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Prostate. 2011 Jun 15;71(9):955-63. doi: 10.1002/pros.21311. Epub 2010 Dec 6.

Functional annotation of risk loci identified through genome-wide association studies for prostate cancer.

Author information

1
James D. Watson Institute of Genome Sciences, Zhejiang University, Hangzhou, China; T-Life Research Center Fudan University, Shanghai, China.

Abstract

BACKGROUND:

The majority of established prostate cancer (PCa) risk-associated single nucleotide polymorphisms (SNPs) identified from genome-wide association studies do not fall into protein coding regions. Therefore, the mechanisms by which these SNPs affect PCa risk remain unclear. Here, we used a series of bioinformatic tools and databases to provide possible molecular insights into the actions of risk SNPs.

METHODOLOGY/PRINCIPAL FINDINGS:

We performed a comprehensive assessment of the potential functional impact of 33 SNPs that were identified and confirmed as associated with PCa risk in previous studies. For these 33 SNPs and additional SNPs in linkage disequilibrium (LD) (r(2)  ≥ 0.5), we first mapped them to genomic functional annotation databases, including the encyclopedia of DNA elements (ENCODE), 11 genomic regulatory elements databases defined by the University of California Santa Cruz (UCSC) table browser, and androgen receptor (AR)-binding sites defined by a ChIP-chip technique. Enrichment analysis was then carried out to assess whether the risk SNP blocks were enriched in the various annotation sets. Risk SNP blocks were significantly enriched over that expected by chance in two annotation sets, including AR-binding sites (P = 0.003), and FoxA1-binding sites (P = 0.05). About one-third of the 33 risk SNP blocks are located within AR-binding regions.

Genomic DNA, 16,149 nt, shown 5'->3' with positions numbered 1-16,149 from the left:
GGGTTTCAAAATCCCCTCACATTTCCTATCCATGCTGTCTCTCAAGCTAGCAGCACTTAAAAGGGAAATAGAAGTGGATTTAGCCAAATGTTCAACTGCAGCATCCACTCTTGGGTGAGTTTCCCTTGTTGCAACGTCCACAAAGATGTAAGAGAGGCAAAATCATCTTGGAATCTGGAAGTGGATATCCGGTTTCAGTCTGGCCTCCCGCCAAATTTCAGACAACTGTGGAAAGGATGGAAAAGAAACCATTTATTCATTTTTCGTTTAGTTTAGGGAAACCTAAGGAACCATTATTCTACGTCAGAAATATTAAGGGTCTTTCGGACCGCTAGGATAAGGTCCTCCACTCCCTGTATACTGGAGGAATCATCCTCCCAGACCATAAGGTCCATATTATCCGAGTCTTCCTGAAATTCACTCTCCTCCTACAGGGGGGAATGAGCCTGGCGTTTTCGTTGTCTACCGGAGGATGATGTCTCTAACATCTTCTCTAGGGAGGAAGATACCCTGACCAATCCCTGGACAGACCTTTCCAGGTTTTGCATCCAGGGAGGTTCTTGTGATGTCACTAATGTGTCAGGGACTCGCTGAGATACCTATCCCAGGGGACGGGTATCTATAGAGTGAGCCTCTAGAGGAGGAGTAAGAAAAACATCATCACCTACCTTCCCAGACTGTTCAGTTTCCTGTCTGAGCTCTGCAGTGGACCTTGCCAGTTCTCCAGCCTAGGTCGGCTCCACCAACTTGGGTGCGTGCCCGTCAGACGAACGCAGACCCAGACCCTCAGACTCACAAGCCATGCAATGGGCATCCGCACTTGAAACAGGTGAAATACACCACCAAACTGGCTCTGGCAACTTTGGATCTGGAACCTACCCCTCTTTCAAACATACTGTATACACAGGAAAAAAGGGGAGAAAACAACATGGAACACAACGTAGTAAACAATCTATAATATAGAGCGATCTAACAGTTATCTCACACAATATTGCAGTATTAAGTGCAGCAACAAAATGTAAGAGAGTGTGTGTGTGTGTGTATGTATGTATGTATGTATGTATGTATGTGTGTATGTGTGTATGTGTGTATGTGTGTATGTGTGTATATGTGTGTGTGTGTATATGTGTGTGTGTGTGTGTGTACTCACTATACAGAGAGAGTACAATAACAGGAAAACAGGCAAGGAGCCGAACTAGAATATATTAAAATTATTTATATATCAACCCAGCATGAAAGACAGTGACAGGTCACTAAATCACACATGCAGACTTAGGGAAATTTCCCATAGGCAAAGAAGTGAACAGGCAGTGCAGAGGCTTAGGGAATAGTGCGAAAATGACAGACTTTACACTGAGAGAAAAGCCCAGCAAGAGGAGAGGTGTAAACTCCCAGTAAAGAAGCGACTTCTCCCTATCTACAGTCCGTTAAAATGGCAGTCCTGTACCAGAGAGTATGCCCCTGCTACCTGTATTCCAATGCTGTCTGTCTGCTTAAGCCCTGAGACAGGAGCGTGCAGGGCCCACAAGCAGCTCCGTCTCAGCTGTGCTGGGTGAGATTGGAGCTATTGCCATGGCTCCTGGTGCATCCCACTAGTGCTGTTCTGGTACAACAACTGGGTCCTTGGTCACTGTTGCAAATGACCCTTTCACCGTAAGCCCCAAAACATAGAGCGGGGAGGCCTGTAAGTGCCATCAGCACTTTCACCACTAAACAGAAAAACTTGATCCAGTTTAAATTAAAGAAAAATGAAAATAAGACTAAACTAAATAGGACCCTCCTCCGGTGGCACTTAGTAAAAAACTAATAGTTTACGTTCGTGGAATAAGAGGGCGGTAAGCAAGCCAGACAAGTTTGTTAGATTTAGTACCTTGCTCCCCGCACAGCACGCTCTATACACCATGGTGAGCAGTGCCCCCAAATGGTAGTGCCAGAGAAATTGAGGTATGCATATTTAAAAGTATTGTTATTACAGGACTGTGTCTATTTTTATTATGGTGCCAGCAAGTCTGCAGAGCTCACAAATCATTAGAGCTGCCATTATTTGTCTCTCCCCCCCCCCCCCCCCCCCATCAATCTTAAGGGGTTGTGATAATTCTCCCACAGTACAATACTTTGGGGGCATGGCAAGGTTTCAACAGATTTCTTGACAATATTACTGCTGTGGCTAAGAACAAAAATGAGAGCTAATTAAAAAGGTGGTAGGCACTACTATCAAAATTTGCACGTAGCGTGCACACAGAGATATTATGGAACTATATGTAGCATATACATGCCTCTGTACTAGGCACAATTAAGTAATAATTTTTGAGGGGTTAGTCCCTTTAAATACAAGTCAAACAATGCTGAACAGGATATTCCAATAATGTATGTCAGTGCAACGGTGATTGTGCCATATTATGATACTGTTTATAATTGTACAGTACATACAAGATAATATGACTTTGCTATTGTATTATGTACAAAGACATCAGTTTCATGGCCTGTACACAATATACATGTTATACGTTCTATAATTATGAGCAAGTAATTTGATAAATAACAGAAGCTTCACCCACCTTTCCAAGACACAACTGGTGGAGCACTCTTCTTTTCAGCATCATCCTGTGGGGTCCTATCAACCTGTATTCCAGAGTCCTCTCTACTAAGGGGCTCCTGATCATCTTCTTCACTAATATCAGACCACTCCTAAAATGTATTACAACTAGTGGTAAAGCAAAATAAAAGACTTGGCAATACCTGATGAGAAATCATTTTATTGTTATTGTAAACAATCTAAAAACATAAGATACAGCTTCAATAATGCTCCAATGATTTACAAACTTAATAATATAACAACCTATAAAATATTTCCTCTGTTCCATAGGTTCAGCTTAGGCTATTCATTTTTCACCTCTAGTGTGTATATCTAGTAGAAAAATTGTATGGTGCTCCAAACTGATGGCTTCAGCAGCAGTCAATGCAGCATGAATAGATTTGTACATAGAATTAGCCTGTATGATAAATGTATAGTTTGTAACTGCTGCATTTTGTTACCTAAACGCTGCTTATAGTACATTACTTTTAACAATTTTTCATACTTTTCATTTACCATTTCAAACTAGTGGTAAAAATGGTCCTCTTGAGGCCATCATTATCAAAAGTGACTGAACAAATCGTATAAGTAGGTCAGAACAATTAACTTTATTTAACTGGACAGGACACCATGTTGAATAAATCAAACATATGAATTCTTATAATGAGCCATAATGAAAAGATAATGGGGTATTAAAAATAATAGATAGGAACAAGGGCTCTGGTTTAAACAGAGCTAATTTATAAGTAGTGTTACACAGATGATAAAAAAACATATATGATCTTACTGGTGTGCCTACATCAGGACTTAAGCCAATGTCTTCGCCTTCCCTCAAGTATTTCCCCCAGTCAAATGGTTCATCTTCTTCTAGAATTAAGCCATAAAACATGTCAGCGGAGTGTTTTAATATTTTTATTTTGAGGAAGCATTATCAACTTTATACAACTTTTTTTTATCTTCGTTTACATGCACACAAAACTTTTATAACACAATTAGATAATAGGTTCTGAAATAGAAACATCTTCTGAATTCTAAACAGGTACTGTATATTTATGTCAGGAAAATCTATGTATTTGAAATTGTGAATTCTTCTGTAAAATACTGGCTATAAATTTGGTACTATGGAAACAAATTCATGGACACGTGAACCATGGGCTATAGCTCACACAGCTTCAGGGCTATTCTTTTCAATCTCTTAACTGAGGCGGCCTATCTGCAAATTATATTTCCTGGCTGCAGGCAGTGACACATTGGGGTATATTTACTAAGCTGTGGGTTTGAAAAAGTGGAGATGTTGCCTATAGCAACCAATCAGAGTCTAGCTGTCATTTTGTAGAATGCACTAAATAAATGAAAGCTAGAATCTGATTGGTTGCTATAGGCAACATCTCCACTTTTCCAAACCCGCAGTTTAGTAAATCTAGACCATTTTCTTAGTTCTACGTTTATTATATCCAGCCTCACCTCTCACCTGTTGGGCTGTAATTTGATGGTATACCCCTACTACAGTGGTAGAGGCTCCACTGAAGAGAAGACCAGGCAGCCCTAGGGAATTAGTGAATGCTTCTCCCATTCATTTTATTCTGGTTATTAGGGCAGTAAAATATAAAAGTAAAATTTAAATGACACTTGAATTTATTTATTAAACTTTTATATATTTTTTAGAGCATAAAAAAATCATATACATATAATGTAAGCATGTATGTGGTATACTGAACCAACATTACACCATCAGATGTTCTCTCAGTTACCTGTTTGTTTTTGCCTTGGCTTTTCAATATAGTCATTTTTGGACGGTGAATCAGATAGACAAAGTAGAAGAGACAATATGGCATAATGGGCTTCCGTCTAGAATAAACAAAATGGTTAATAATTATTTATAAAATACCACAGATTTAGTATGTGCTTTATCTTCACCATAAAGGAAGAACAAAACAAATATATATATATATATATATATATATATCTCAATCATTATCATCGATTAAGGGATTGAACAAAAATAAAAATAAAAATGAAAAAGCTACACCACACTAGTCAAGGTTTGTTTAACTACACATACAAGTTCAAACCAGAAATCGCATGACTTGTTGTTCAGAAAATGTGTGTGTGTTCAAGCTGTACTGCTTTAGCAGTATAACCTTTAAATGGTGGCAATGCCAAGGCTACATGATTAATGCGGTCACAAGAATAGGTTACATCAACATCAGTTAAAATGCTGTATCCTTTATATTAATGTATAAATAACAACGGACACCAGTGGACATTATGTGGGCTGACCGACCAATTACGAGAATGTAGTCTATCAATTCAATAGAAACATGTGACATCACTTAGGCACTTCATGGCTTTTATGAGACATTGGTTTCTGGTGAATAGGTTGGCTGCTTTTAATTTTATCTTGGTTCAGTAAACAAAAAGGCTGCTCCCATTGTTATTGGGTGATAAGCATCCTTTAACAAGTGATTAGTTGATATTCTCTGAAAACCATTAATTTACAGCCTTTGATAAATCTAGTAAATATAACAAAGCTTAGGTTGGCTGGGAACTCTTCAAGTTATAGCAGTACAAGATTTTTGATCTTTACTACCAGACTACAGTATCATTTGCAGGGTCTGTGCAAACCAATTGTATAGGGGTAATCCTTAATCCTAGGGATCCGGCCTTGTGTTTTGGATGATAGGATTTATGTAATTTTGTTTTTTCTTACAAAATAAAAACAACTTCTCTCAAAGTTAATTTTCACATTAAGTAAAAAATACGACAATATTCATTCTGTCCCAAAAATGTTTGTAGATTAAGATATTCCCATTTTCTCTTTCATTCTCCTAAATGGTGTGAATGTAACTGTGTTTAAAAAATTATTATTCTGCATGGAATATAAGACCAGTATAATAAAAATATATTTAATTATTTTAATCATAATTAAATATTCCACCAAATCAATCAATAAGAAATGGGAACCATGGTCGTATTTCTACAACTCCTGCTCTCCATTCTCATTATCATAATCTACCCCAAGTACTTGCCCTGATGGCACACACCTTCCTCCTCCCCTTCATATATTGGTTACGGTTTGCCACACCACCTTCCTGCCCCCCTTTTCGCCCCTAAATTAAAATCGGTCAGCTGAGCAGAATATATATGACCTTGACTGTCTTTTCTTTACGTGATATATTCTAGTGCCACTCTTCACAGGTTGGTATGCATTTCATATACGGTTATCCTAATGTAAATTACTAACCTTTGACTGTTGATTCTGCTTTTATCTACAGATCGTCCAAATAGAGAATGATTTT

CONCLUSIONS/SIGNIFICANCE:

The significant enrichment of risk SNPs in AR-binding sites may suggest a potential molecular mechanism for these SNPs in PCa initiation, and provide guidance for future functional studies.

PMID:
21541972
PMCID:
PMC3070182
DOI:
10.1002/pros.21311
[Indexed for MEDLINE]
Free PMC Article

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